Patients and methods

Collection of patient tissue samples

In total 12 patients (aged 41 to 72 years, average age:53 years) who underwent lumbar disc herniation surgery in The First People's Hospital of Fuyang District (Hangzhou, China) from September to November 2018 were included in the study. The degree of IVDD in each operation section was determined according to the Pfirrmann classification score (11) based on the Magnetic Resonance Imaging (MRI), the degenerated degree was divided to grades I to V. The tissues samples from the patients were grouped into i) Mild degenerated group (G2 and G3), and ii) Severe degenerated group (G4 and G5). The tissues were conserved in a sterile cell culture medium immediately after each operation for the following experiments. The study was approved by the Ethics Committee of The First People's Hospital of Fuyang District and signed informed consents were obtained from the patients and/or guardians. The study was conducted in accordance with the Declaration of Helsinki.

Isolation and cell culture of NP cells

The tissues in Pfirrmann classification grades 2 were washed with cold phosphate-buffered saline solution (PBS). Then the samples were cut into 0.3x0.3 cm2 pieces and incubated with 0.25% type I collagenase at 37.5˚C overnight for digesting. Cell pellets were filtrated with a strainer and re-suspended in Dulbecco's modified Eagle's medium (DMEM) (containing 10% fetal bovine serum (FBS) and 1% penicillin-streptomycin, Gibco; Thermo Fisher Scientific, Inc.). For cell treatment 50 and 100 µM H2O2 was used to induce ROS; siRNA transfection was used to silence ATF4 and CHOP gene expression; 20 µM Z-LEHD-FMK (ZLF, a cell-permeable, irreversible caspase-9 inhibitor; purchased from Selleck) was used to inhibit the expression of caspase-9.

Malondialdehyde (MDA) analysis

The NP tissue was first lysed and homogenized using RIPA lysis buffer (Beyotime Institute of Biotechnology). Formulated TBA stock solution and MDA working fluid were prepared according to the instructions. Lysate (0.1 ml) was used as a blank control, and a 0.1 ml sample was added into a 0.2 ml MDA test solution for measurement. Finally, the absorbance was measured at 532 nm using a microplate reader.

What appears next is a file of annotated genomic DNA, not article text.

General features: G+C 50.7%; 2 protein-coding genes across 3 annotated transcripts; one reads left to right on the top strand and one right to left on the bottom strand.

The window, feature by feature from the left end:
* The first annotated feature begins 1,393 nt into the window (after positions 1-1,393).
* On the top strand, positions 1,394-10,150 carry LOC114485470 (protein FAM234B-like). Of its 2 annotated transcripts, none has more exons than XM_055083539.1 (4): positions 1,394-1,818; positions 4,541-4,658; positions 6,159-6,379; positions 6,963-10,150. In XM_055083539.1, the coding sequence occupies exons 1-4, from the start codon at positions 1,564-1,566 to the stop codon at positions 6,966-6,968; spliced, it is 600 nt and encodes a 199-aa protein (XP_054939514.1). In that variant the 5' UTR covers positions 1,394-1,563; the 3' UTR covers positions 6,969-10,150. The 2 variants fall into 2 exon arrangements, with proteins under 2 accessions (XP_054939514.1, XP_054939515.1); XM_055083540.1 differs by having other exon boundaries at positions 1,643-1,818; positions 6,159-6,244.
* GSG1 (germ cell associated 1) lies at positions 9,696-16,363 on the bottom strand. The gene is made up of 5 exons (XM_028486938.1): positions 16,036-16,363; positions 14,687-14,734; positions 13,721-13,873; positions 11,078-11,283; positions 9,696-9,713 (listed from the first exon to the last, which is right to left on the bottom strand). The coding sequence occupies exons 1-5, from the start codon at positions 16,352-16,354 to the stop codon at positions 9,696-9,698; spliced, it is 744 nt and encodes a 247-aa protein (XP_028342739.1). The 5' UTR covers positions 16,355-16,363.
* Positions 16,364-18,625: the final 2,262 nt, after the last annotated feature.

Cell transfection

NP cells were seeded in 6-well plates at a density of 2x105 to 4x105/well before transfection. Transfection was performed using Lipofectamine 2000 (Invitrogen; Thermo Fisher Scientific, Inc.) + Opti MEM I lipofection according to the instructions. Negative control siRNA (null-siRNA), ATF4 siRNA, and CHOP siRNA were purchased from Invitrogen; Thermo Fisher Scientific, Inc. The medium was changed 48 h after transfection and cultured in a 37˚C, 5% CO2 incubator.

Western blot (WB) analysis

Protein extraction was performed on ice, and the reaction solution was pre-cooled with ice. The tissues or cells were washed with cold phosphate-buffered saline (PBS), lysed with radioimmunoprecipitation assay (RIPA) (Beyotime Institute of Biotechnology) lysis buffer, centrifuged (at 10,000 x g for 15 min at 4̊C), discarded, and resuspended in a cell lysate containing phosphatase inhibitor or protease inhibitor (Beyotime, Shanghai, China). Bicinchoninic acid (BCA) protein concentration assay kit (Beyotime Institute of Biotechnology) was used for the determination of protein quality. Then, the protein was added to the sodium dodecyl sulphate-polyacrylamide gel electrophoresis (SDS-PAGE) and transferred onto the polyvinylidene fluoride (PVDF) membranes (EMD Millipore). After 5% milk blocking, membranes were coated with primary antibodies against: Collagen II (ab34712), ATF4 (ab31390), CHOP (ab240220), cleaved caspase-9 (ab2324), and β-actin (as loading control, ab179467) overnight at 4˚C. All the antibodies were purchased from Abcam. Membranes were then incubated with secondary antibody for 1 h at room temperature. Chemiluminescent ECL substrate (Beyotime Institute of Biotechnology) was used to expose the band.

Immunofluorescence (IF)

NP cells were fixed with 4% paraformaldehyde (PFA) for 15 min and then incubated with 0.1% Triton X-100 for 15 min at room temperature and blocked with 5% bovine serum albumin (BSA) for 1 h at room temperature. The cells were washed and incubated with primary antibodies against collagen II (ab34712; Abcam), caspase-9 (ab219590; Abcam) overnight at 4˚C. NP cells subsequently were incubated with Alexa Fluor 488 conjugated secondary antibody (Invitrogen; Thermo Fisher Scientific, Inc.) and 4',6-diamidino-2-phenylindole (DAPI) for 1 h in the dark. The staining intensity was measured by Image-Pro Plus software (Version X; Media Cybernetics).

Reverse transcription-polymerase chain reaction (RT-PCR)

RT-PCR was performed to analyze the expression of related gene mRNA in NP cells. Total cellular RNA was extracted with RNAiso kit (Takara) according to the instructions, and reverse PrimeScript RT reagent kit with gDNA Eraser (Takara) was used for reverse transcription of RNA into cDNA. SYBR-Green Realtime PCR Master Mix (Toyobo) reagent was used for the RT-PCR reaction, and the system was carried out according to the instructions. Gene expression was calculated by normalization to glyceraldehyde 3-phosphate dehydrogenase (GAPDH) according to the method of 2-ΔΔCt. The primers used for collagen II, ATF4, CHOP, and caspase-9 are listed in Table I.